main control units schematic

Already a bigger picture is emerging about the problem and the likely area to start looking. The ECM is reporting a problem with both INS and BC, yet data exchange between INS and BC themselves appears OK (no DTCs) making the ECM a common denominator. Both INS and BC appear to be functioning fine with all their associated auxiliaries working, so a power supply issue is unlikely. Also I have good communication between the scan tool and ECM, allowing different self-activations and accurate live parameter readings, so again a power supply issue at the ECM is unlikely. The next step is to verify the data transmission line: the CAN bus.

Checking with the PicoScope

There's no better place to take measurements than directly at the control unit. Why? You are seeing what the control unit sees. Fig.1 shows a typical recording taken from the two CAN cables at the ECM.

corsa blanc

 

This is far from the pair of mirror-image signals we would normally expect to see. CAN H represents a good signal structure with well-defined dominant and recessive bits, but CAN L displays no recognisable bit transmission and its line stability has drifted low.

TIP: Expect some networks to revert to single-wire CAN if such a problem exists. However, this ECM remained off-line throughout.

CAN relies on differential transmission, where a recognisable message is achieved by the difference in voltage between the two lines. Ordinarily in this case a recessive bit would result in 0 V  between two cables and a dominant bit would result in 2 V. With our problem car the erroneous CAN L will affect the overall data packet received.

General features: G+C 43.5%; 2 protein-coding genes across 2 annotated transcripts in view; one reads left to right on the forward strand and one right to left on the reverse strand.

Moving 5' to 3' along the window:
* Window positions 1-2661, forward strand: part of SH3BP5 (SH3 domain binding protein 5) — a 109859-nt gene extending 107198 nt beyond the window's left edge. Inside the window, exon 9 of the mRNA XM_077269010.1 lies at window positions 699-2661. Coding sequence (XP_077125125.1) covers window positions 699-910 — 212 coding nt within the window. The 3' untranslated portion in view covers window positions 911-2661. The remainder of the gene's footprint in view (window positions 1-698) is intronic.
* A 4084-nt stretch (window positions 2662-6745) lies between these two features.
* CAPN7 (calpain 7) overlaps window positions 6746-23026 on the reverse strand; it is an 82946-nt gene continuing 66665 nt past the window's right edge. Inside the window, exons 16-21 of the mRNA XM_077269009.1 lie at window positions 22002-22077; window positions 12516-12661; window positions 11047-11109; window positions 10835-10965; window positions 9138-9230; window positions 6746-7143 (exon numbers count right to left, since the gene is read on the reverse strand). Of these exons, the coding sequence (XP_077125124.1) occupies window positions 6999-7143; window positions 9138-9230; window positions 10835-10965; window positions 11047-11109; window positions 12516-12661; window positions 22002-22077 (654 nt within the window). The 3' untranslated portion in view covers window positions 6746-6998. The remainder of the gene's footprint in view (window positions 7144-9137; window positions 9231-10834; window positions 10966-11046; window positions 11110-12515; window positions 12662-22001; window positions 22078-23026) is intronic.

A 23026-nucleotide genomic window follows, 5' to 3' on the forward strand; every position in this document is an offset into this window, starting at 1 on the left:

schematic 2

This is good confirmation that a CAN fault exists, so now we must try to isolate the problem. Each node was checked to monitor general line activity and make some comparisons. I found good CAN signal structure at the ABS and BCM, leaving only the ECM affected by the fault. This has localised the problem to engine bay area and focuses on the wiring between the ECM and its harness splice onto the CAN line.

figure 2

Fig.2 was recorded during a wiggle test on the engine harness and shows a direct effect on signal structure when the harness is flexed. At one point I managed to get the CAN lines close to normal, at which point the ECM eventually allowed a successful start for first time in a long while. Stripping the harness eventually revealed the fault.

figure 3

A small section of the CAN cabling had suffered from corrosion badly and had eaten away nearly all of the cable strands. It is likely a result of chafing on the inside of its protective conduit which is supposed to protect the harness from such failure - ironically. Because the test points were intentionally placed at the rear of the control unit, positive confirmation of a problem was easy. Generally, taking CAN measurements at mid-harness connections or perhaps at a CARB socket is a valid circuit performance check; but just be aware that a spliced take-off with an open circuit will be near-invisible when you check the main line and its termination resistors.

Lessons learned

Thinking back to the beginning, having the engine MIL flagged but no oil MIL is a peculiar system response to this CAN line fault but one worth remembering. Operational characteristics aren't something read in a manual, but are learnt through hands-on experience. Hope it helps.